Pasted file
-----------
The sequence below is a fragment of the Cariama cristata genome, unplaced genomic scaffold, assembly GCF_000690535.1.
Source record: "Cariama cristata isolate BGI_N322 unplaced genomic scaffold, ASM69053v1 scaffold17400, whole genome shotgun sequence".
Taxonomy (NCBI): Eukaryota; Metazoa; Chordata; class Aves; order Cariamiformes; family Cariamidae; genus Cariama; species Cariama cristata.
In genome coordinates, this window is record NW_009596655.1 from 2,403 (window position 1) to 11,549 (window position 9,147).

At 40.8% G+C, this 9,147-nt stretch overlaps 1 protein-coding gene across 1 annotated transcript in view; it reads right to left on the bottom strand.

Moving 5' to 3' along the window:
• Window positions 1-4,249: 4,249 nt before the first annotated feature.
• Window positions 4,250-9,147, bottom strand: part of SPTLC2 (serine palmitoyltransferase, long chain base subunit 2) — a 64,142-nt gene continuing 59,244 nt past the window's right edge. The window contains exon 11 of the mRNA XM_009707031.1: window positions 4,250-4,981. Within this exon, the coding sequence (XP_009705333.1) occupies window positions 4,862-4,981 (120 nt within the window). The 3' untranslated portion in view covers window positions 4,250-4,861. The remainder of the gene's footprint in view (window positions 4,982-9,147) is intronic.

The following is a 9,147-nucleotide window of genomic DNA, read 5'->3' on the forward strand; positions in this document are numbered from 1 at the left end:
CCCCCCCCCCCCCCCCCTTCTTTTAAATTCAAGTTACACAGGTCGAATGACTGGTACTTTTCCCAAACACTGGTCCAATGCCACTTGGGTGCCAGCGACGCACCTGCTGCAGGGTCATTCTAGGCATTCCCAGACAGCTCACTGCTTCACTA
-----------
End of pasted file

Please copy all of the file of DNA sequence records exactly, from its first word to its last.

The sequence below is a fragment of the Cariama cristata genome, unplaced genomic scaffold, assembly GCF_000690535.1.
Source record: "Cariama cristata isolate BGI_N322 unplaced genomic scaffold, ASM69053v1 scaffold17400, whole genome shotgun sequence".
Taxonomy (NCBI): Eukaryota; Metazoa; Chordata; class Aves; order Cariamiformes; family Cariamidae; genus Cariama; species Cariama cristata.
In genome coordinates, this window is record NW_009596655.1 from 2,403 (window position 1) to 11,549 (window position 9,147).

At 40.8% G+C, this 9,147-nt stretch overlaps 1 protein-coding gene across 1 annotated transcript in view; it reads right to left on the bottom strand.

Moving 5' to 3' along the window:
• Window positions 1-4,249: 4,249 nt before the first annotated feature.
• Window positions 4,250-9,147, bottom strand: part of SPTLC2 (serine palmitoyltransferase, long chain base subunit 2) — a 64,142-nt gene continuing 59,244 nt past the window's right edge. The window contains exon 11 of the mRNA XM_009707031.1: window positions 4,250-4,981. Within this exon, the coding sequence (XP_009705333.1) occupies window positions 4,862-4,981 (120 nt within the window). The 3' untranslated portion in view covers window positions 4,250-4,861. The remainder of the gene's footprint in view (window positions 4,982-9,147) is intronic.

The following is a 9,147-nucleotide window of genomic DNA, read 5'->3' on the forward strand; positions in this document are numbered from 1 at the left end:
CCCCCCCCCCCCCCCCCTTCTTTTAAATTCAAGTTACACAGGTCGAATGACTGGTACTTTTCCCAAACACTGGTCCAATGCCACTTGGGTGCCAGCGACGCACCTGCTGCAGGGTCATTCTAGGCATTCCCAGACAGCTCACTGCTTCACTA